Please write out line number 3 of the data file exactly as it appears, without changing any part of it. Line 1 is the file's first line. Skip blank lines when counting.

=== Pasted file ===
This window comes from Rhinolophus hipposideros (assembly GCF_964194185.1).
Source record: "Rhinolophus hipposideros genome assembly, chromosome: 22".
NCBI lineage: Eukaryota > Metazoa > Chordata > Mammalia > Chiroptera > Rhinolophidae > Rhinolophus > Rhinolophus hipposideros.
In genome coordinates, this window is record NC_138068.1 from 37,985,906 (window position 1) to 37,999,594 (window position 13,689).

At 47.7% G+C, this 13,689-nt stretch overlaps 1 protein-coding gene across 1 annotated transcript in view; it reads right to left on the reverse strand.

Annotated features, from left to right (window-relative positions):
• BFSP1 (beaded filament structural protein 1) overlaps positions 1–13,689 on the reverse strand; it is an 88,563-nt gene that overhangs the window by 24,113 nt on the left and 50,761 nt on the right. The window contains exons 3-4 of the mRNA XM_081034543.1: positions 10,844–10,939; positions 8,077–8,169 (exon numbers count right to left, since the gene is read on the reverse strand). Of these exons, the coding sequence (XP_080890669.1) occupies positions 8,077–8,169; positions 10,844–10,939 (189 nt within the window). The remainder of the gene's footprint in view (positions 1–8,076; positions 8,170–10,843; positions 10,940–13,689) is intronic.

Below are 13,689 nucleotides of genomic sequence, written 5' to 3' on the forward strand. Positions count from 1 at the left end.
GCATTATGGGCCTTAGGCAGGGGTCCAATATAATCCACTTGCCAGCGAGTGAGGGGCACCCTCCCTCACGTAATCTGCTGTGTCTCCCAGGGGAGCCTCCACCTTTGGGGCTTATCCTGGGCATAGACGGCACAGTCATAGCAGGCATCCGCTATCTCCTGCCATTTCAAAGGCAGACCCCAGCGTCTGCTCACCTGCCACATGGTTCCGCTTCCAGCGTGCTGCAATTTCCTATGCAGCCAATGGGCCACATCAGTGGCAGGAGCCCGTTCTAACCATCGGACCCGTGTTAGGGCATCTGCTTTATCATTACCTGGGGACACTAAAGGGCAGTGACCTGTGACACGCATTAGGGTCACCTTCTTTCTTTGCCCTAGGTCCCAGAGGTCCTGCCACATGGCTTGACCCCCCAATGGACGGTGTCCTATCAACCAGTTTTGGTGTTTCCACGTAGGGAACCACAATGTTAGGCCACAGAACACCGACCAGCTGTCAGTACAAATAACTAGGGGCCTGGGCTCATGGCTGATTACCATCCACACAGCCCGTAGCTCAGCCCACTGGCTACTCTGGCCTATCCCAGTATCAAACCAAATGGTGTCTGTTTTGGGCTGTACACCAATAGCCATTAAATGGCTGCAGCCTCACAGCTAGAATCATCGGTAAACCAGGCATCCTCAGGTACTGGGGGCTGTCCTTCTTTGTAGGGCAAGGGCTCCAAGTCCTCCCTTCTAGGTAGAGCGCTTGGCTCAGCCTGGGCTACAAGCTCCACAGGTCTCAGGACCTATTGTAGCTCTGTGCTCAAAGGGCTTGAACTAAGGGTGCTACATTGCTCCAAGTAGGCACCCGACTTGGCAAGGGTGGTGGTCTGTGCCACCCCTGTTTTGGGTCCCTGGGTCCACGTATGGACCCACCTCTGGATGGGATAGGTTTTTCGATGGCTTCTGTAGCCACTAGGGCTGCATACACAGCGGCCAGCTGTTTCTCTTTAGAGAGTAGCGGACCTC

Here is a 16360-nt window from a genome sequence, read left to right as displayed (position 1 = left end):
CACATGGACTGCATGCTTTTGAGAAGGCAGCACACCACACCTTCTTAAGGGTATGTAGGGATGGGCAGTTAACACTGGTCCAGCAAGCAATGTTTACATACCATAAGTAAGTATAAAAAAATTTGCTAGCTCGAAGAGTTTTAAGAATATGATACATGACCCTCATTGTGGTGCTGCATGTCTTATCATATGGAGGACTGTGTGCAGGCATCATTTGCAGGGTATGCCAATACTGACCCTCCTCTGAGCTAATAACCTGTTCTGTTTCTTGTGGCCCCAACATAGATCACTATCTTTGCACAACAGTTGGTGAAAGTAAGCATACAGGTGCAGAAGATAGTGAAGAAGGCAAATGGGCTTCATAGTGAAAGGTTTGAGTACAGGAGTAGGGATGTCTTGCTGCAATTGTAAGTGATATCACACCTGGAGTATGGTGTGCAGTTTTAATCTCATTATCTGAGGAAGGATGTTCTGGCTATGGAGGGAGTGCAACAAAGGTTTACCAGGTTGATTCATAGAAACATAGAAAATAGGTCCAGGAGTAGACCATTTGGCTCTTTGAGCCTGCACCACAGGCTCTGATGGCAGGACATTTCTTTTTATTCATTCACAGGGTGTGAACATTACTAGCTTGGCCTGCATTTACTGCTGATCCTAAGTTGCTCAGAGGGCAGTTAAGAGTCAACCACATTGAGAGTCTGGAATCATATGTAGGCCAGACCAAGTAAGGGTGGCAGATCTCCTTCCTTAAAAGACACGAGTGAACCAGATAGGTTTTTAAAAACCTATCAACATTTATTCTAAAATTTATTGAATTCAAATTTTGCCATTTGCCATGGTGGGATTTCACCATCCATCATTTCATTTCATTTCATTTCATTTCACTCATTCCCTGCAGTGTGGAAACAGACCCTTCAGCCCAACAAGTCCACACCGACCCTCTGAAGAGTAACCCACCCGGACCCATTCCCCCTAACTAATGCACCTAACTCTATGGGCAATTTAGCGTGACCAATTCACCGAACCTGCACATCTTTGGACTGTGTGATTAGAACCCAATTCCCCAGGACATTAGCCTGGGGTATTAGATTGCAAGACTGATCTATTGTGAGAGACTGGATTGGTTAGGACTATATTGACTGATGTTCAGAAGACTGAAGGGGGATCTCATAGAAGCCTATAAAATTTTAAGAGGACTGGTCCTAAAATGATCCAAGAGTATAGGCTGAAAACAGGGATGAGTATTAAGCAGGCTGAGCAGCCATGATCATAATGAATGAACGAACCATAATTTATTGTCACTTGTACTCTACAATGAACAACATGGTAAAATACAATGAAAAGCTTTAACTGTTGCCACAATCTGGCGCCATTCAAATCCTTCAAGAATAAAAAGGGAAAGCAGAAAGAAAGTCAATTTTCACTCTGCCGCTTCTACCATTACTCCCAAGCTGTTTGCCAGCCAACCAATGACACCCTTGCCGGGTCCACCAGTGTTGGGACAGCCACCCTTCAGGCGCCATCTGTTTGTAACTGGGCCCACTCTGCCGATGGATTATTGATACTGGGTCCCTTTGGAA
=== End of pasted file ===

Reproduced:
NCBI lineage: Eukaryota > Metazoa > Chordata > Mammalia > Chiroptera > Rhinolophidae > Rhinolophus > Rhinolophus hipposideros.